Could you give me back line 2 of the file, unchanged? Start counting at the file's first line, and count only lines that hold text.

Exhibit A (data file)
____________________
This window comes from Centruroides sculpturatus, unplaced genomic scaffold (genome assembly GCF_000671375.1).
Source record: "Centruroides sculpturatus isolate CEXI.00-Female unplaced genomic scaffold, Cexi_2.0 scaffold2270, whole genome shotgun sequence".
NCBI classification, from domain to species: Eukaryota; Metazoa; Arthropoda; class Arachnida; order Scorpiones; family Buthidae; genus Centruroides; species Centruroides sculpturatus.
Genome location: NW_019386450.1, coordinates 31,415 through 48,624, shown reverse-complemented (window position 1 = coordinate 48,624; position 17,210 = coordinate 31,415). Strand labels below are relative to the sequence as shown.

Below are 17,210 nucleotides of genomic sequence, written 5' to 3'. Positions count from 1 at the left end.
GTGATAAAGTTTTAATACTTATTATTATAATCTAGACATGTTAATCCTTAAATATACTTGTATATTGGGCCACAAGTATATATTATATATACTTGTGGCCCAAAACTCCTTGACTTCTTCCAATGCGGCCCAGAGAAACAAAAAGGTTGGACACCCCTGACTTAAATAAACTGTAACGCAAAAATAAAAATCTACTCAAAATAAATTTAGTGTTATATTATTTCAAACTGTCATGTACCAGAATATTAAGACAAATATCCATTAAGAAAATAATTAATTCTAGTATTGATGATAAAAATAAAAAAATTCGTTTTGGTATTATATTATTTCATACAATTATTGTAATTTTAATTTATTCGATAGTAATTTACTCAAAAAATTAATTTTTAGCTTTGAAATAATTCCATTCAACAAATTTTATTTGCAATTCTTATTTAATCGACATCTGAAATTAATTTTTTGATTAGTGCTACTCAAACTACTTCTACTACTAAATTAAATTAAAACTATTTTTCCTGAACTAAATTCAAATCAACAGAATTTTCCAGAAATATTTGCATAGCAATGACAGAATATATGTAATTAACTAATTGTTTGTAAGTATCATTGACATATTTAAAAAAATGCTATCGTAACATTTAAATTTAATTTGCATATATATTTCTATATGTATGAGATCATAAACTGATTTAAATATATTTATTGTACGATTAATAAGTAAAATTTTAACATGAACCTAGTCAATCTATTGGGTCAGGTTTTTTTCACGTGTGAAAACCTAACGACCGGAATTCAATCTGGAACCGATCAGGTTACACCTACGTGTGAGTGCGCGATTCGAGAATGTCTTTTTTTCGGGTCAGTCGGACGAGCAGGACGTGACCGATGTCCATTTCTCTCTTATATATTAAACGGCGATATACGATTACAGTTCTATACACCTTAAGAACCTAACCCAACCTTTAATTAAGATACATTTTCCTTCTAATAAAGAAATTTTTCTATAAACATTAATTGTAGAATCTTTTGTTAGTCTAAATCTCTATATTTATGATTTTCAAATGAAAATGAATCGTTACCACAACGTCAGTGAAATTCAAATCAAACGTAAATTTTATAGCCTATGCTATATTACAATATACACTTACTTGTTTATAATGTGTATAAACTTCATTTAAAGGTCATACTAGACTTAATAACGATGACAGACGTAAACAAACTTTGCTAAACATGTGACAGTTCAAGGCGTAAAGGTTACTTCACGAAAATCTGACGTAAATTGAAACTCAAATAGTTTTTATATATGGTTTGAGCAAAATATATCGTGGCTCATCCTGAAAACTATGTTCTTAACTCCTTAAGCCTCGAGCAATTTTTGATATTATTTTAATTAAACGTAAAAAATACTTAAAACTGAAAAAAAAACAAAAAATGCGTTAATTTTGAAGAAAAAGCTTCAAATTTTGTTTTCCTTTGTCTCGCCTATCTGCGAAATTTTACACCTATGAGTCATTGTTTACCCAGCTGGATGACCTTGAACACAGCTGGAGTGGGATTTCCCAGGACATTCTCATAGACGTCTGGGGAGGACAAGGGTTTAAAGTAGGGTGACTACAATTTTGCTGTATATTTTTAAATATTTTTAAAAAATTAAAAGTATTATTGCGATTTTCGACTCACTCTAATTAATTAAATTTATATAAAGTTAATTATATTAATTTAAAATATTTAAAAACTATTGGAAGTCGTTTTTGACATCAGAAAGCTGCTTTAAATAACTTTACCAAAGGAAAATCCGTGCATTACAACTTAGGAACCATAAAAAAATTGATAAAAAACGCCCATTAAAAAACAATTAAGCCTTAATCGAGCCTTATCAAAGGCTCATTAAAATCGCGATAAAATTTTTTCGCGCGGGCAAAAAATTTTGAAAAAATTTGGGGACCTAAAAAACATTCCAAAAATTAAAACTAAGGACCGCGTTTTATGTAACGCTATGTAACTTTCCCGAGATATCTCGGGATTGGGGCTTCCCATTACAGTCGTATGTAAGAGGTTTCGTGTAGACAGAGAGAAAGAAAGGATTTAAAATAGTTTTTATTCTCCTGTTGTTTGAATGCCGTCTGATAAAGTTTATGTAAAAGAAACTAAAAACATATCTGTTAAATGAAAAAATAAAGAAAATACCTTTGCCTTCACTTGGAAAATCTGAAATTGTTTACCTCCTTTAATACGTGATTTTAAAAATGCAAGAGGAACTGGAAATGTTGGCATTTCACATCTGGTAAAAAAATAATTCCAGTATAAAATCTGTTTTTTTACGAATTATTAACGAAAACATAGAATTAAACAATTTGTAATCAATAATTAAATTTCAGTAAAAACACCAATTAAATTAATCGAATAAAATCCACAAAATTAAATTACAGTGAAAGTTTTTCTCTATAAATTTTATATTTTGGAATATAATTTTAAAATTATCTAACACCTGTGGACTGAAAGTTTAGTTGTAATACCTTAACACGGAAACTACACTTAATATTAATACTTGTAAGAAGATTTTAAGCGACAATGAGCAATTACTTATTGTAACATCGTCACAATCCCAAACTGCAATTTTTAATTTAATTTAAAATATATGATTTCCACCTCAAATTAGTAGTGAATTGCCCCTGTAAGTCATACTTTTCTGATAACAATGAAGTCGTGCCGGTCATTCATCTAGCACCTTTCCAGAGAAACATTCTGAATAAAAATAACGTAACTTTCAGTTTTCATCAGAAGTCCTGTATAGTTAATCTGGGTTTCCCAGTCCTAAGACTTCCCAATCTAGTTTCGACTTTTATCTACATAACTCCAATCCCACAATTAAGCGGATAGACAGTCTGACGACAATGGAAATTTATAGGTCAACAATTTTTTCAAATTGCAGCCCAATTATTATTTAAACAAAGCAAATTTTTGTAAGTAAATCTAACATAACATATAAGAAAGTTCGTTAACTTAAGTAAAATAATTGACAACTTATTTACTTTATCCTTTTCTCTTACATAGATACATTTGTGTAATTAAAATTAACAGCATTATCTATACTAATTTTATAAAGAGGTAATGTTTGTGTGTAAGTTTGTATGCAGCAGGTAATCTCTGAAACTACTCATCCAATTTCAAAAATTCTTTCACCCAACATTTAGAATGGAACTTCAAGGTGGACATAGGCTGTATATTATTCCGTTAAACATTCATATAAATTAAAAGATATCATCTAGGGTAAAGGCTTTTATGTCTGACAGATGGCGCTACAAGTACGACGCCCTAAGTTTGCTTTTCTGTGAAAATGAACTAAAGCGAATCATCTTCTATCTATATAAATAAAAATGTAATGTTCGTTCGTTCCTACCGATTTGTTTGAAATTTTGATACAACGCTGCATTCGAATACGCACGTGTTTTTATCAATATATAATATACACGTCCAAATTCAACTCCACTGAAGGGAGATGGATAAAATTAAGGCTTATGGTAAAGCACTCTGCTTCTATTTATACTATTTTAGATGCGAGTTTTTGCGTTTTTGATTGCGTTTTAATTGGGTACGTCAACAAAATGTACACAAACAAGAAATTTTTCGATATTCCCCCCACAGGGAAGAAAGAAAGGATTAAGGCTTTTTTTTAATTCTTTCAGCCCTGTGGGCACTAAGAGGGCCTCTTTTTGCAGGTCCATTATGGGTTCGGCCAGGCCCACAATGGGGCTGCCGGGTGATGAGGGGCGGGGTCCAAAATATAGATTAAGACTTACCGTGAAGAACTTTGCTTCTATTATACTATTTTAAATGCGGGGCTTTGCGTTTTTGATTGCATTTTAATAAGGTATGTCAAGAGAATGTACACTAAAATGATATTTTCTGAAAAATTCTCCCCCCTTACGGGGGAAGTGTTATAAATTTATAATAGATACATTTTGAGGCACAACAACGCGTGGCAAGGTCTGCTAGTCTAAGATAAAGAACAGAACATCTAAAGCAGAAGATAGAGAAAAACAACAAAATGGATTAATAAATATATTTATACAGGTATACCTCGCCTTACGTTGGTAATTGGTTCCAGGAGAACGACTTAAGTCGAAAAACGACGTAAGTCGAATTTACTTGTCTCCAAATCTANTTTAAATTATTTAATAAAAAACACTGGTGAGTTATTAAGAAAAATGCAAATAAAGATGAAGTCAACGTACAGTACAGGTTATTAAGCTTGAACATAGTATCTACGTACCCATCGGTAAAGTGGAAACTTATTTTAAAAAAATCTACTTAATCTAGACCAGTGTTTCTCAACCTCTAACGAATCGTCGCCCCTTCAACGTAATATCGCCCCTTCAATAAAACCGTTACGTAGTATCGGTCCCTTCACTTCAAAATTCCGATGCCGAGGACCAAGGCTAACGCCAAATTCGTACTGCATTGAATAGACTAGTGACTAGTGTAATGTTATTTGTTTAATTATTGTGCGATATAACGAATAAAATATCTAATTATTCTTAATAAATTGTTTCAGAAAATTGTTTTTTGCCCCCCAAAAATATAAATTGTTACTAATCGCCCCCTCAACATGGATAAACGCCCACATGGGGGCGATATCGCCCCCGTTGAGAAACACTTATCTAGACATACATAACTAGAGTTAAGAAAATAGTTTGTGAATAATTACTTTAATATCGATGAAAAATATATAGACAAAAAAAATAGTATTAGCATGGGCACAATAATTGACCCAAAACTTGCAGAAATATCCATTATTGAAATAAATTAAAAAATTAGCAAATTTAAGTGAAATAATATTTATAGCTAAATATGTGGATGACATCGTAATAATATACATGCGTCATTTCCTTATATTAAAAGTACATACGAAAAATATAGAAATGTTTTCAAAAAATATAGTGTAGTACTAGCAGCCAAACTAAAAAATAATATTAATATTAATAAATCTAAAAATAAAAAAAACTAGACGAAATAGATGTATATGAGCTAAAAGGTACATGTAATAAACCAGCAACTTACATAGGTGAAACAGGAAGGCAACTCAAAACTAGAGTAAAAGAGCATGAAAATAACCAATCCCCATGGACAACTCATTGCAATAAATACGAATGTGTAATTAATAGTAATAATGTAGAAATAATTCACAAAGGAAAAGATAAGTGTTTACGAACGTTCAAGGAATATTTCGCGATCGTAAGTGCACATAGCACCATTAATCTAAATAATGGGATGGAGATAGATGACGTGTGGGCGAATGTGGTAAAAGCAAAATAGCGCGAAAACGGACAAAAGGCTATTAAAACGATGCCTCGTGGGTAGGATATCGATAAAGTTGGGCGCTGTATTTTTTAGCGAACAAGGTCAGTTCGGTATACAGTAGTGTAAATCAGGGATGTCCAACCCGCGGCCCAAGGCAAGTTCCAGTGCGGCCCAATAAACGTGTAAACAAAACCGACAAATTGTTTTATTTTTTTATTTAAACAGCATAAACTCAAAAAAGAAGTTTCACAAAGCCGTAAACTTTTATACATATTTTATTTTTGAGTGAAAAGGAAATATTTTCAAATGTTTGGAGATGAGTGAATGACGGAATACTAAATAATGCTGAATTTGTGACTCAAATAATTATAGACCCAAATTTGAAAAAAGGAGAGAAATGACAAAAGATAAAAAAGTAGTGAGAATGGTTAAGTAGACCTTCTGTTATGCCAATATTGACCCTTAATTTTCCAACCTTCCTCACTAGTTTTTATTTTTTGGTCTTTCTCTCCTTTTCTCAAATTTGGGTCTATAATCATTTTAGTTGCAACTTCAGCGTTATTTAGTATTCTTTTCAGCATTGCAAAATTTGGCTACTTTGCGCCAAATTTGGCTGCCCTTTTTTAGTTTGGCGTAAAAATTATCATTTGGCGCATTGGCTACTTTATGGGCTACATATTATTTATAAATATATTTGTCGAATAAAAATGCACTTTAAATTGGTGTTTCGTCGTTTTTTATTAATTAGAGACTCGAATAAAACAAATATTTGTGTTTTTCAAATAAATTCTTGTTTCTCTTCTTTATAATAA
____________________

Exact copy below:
Source record: "Centruroides sculpturatus isolate CEXI.00-Female unplaced genomic scaffold, Cexi_2.0 scaffold2270, whole genome shotgun sequence".